*Download Production-Quality Video of Brown’s Remarks HERE.*
WASHINGTON, D.C. – Today, U.S. Senator Sherrod Brown (D-OH) joined Village of Newtown Police Chief Tom Synan on a news conference call to mark National Police Week. Police Week is an annual event honoring law enforcement officers and their families and serving as a remembrance of officers who have died in the line of duty. Brown took to the Senate Floor last night to honor fallen officers and recommit to securing critical resources and providing support for law enforcement in Ohio and their families.
“Each year during National Police Week, we honor our law enforcement officers, and the families who support them and sacrifice alongside them,” said Brown. “They all give so much in service to their communities, and too many lay down their lives to keep us safe. We cannot begin to repay the debt we owe these heroes and their families. But we can work together to get them the support and resources they need, as they work to protect Ohio communities.”
Brown was joined on today’s call by Chief Synan to recognize the service of Ohio law enforcement and honor the memories of fallen officers. The commemoration of National Police Week began in 1962 under a proclamation signed by President John F. Kennedy.
“For those on the front line working to save lives and reduce the impact of the opiate epidemic is having on our communities, the partnerships with our federal leaders is vital. Senator Brown has heard the concerns of law enforcement and the resources we need, taking them working on actionable solutions to help us not only do our jobs better but help those we serve on our communities,” said Chief Synan.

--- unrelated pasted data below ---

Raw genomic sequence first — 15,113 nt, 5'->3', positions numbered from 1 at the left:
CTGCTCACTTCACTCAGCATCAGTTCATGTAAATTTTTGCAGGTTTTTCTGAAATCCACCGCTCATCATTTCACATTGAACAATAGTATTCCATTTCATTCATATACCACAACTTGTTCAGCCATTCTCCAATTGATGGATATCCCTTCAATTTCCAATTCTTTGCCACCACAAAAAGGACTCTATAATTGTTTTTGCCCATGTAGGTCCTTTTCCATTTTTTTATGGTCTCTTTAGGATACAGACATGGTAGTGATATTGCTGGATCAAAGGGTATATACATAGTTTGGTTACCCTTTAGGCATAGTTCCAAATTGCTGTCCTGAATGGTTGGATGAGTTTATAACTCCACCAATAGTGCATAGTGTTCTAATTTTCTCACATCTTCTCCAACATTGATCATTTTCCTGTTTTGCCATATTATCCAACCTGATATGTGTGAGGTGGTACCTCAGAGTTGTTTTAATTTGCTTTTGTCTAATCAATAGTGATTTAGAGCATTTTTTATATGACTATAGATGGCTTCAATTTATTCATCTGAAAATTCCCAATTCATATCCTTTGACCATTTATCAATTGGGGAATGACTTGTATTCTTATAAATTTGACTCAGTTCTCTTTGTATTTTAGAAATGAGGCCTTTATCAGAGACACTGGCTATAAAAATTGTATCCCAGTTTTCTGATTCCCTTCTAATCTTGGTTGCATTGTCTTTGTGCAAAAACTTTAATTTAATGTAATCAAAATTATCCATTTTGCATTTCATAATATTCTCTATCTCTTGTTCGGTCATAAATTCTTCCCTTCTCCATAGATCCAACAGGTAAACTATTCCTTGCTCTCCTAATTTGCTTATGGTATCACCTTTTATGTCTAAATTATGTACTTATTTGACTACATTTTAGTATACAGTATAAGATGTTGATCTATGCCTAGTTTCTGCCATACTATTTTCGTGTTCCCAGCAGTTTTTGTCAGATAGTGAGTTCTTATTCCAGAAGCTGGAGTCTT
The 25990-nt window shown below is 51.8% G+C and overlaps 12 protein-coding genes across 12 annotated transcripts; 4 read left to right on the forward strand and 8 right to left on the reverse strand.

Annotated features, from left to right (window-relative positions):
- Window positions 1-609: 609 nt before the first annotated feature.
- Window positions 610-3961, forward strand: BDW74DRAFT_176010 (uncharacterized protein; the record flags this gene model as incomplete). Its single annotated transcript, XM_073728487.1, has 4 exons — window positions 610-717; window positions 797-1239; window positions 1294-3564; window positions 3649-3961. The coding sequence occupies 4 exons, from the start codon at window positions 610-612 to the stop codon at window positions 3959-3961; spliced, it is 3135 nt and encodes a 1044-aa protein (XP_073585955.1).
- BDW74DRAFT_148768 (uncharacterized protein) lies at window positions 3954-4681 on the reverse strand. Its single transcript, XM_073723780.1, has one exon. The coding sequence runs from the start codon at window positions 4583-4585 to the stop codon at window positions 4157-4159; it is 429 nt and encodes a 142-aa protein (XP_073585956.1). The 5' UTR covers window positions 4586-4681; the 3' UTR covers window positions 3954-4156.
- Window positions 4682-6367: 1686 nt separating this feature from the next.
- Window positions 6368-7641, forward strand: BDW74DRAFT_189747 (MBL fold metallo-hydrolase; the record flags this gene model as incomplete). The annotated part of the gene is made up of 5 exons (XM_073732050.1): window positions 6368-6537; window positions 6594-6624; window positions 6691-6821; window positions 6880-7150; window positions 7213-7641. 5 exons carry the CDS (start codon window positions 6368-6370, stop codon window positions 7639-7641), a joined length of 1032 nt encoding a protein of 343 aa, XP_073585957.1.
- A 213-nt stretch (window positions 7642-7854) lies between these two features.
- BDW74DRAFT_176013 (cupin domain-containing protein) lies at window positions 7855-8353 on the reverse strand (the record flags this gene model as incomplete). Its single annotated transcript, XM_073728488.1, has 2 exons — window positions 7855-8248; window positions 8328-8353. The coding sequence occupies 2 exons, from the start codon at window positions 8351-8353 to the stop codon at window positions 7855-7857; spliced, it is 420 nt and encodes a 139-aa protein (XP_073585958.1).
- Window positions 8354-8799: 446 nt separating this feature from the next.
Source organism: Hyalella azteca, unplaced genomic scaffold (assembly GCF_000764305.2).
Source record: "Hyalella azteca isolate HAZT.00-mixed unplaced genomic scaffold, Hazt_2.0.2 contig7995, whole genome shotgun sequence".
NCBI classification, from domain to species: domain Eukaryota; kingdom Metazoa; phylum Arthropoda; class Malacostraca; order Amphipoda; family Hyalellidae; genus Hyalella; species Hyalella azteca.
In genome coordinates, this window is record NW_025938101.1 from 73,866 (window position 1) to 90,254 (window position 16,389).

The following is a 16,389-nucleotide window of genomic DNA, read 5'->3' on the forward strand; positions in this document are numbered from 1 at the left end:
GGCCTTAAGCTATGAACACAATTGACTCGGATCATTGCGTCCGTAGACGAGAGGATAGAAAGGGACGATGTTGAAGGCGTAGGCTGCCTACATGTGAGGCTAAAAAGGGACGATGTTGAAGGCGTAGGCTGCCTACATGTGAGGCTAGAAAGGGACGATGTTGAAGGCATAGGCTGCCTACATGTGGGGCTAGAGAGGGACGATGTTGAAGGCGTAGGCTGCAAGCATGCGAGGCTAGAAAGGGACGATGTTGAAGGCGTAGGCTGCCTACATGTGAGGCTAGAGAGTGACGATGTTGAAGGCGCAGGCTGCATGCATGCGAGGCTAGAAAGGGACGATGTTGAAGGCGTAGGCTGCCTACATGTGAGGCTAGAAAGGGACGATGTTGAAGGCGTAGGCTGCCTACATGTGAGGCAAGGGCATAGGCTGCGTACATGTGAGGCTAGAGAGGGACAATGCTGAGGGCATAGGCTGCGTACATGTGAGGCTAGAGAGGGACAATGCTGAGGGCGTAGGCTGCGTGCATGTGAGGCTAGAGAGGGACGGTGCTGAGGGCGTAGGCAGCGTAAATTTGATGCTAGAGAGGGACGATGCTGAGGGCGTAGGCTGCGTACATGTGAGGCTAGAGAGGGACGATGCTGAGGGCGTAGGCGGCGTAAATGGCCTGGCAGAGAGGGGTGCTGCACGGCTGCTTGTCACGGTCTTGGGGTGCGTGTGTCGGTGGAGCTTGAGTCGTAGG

This week, Brown joined Sen. Jim Inhofe (R-OK) as well as Rep. Anthony Gonzales (R-OH) and Kendra Horn (D-OK) to introduce the Law Enforcement Training for Mental Health Crisis Response Act of 2019, which would provide resources to improve police training. The bipartisan bill would provide $15 million in funding over 3 years through the U.S. Department of Justice (DOJ) to help train police on how to best interact with individuals with mental health illness and resolve and de-escalate any potential issues that may arise.
The goal of the bill is to reduce the number of law enforcement officers and individuals who are killed or injured during situations in which mental health plays a role. On average, one in 10 police response calls nationwide involved a person with mental illness.
In March, Brown joined Sen. Rob Portman (R-OH) and a bipartisan group of Senators to reintroduce the POWER Act, bipartisan legislation to provide state and local law enforcement with high-tech devices to detect and identify dangerous drugs like fentanyl. The bipartisan bill would establish a new grant program through the U.S. Department of Justice (DOJ) to help state and local law enforcement organizations secure these high-tech, portable screening devices.
The POWER Act gives law enforcement officers access to the same high-tech screening devices that Brown secured for Customs and Border Protection agents in the INTERDICT Act. President Trump signed the INTERDICT Act into law last year.
Brown also continues to lead efforts to secure funding for state and local officers to purchase lifesaving bulletproof vests. Last Congress, Brown fought for and helped secure $22.5 million in grant funding for the Bulletproof Vest Partnership, a program through the Department of Justice’s Office of Justice Programs that provides funding for local and state law enforcement to acquire bulletproof vests for officers.